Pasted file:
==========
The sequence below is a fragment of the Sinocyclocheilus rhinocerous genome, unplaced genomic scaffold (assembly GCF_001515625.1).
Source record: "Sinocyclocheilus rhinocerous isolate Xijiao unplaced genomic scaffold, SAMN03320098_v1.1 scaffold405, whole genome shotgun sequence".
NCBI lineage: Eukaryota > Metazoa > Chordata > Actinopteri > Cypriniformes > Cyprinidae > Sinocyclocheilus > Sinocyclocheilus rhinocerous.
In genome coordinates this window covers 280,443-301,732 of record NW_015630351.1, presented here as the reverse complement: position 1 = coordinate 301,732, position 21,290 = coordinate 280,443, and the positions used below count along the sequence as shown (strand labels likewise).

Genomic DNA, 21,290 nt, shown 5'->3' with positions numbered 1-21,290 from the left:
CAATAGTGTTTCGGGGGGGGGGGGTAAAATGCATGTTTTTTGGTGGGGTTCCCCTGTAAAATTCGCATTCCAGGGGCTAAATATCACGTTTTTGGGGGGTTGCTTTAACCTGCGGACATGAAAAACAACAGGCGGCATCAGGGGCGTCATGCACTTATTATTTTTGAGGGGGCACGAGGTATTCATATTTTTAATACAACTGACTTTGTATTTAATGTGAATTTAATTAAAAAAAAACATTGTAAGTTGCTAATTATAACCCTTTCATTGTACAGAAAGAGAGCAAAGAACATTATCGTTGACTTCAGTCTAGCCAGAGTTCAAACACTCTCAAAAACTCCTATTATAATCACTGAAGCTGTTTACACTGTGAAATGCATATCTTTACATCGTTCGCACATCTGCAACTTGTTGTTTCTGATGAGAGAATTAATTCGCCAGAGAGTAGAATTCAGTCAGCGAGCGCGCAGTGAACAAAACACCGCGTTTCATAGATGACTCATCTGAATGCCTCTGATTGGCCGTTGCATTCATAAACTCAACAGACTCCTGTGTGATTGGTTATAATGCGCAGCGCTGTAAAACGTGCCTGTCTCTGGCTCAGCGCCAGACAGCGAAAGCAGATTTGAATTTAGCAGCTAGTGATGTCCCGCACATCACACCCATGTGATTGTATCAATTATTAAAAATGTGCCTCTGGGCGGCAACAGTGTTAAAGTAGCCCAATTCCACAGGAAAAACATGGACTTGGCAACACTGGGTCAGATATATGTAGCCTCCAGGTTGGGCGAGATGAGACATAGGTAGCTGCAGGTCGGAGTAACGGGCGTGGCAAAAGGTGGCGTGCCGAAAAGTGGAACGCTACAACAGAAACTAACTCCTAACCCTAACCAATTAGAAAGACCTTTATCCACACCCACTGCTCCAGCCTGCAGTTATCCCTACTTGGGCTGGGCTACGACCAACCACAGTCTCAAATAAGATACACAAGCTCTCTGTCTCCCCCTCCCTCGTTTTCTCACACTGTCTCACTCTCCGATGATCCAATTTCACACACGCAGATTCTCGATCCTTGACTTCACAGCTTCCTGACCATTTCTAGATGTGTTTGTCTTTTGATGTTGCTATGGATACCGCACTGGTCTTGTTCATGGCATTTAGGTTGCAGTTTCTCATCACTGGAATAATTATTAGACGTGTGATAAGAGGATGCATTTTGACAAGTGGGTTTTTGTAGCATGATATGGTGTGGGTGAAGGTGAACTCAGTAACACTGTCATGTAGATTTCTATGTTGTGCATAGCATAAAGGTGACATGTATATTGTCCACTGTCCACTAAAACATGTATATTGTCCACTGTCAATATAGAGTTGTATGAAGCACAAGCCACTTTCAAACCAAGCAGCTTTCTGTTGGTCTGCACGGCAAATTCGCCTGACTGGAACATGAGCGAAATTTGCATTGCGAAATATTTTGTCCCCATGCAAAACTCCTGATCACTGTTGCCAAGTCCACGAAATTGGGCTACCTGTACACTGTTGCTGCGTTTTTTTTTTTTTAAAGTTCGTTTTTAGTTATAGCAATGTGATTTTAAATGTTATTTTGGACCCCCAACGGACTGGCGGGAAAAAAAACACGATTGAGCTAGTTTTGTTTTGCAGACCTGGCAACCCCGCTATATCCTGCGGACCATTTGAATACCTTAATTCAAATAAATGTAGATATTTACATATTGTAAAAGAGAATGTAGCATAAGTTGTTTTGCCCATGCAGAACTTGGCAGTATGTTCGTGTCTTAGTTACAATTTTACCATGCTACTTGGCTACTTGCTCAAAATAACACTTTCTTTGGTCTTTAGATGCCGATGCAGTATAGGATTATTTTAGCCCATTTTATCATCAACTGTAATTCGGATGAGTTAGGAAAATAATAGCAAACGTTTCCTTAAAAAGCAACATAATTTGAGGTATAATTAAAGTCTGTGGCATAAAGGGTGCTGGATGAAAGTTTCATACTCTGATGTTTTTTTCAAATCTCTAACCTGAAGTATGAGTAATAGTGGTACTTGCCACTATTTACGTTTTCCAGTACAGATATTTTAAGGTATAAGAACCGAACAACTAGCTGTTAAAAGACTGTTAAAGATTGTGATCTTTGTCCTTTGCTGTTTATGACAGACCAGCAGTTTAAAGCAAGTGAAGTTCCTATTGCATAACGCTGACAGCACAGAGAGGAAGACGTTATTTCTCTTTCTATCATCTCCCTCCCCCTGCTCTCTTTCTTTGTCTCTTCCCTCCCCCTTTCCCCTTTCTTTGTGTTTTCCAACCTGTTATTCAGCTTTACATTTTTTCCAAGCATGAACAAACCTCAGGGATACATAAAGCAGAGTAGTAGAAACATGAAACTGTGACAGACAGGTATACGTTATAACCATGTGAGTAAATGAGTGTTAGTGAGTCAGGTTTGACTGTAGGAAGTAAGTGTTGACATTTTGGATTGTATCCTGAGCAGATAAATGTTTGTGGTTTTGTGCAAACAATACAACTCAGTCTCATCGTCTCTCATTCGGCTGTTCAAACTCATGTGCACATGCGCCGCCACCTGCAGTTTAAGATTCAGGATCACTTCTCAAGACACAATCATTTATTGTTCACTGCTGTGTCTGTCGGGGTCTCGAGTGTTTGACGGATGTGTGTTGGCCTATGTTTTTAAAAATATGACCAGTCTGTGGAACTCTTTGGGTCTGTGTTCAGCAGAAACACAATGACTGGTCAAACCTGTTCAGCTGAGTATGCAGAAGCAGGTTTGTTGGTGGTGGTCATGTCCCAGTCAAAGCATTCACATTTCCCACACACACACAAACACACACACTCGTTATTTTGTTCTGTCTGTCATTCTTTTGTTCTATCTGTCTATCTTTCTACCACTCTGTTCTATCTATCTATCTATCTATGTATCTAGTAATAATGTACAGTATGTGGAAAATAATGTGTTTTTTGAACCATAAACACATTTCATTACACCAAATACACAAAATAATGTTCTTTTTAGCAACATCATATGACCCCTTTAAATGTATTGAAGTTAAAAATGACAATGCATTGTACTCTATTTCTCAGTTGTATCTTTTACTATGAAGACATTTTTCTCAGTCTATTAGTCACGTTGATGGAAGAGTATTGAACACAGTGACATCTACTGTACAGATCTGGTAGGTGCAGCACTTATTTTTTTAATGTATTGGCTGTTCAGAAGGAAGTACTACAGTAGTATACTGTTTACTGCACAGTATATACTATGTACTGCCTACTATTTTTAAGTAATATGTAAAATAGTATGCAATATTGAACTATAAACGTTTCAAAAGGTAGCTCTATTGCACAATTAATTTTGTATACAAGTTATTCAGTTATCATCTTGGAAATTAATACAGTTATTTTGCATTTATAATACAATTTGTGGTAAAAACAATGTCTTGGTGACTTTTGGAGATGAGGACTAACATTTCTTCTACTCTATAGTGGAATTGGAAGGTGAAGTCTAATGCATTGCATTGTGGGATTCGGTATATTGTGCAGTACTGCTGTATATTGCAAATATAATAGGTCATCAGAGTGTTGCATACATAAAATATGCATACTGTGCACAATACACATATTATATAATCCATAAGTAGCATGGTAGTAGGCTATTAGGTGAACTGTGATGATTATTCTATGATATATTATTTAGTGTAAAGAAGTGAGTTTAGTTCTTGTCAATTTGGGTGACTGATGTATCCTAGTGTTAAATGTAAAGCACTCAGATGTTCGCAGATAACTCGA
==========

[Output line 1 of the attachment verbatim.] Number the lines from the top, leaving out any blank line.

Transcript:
The sequence below is a fragment of the Sinocyclocheilus rhinocerous genome, unplaced genomic scaffold (assembly GCF_001515625.1).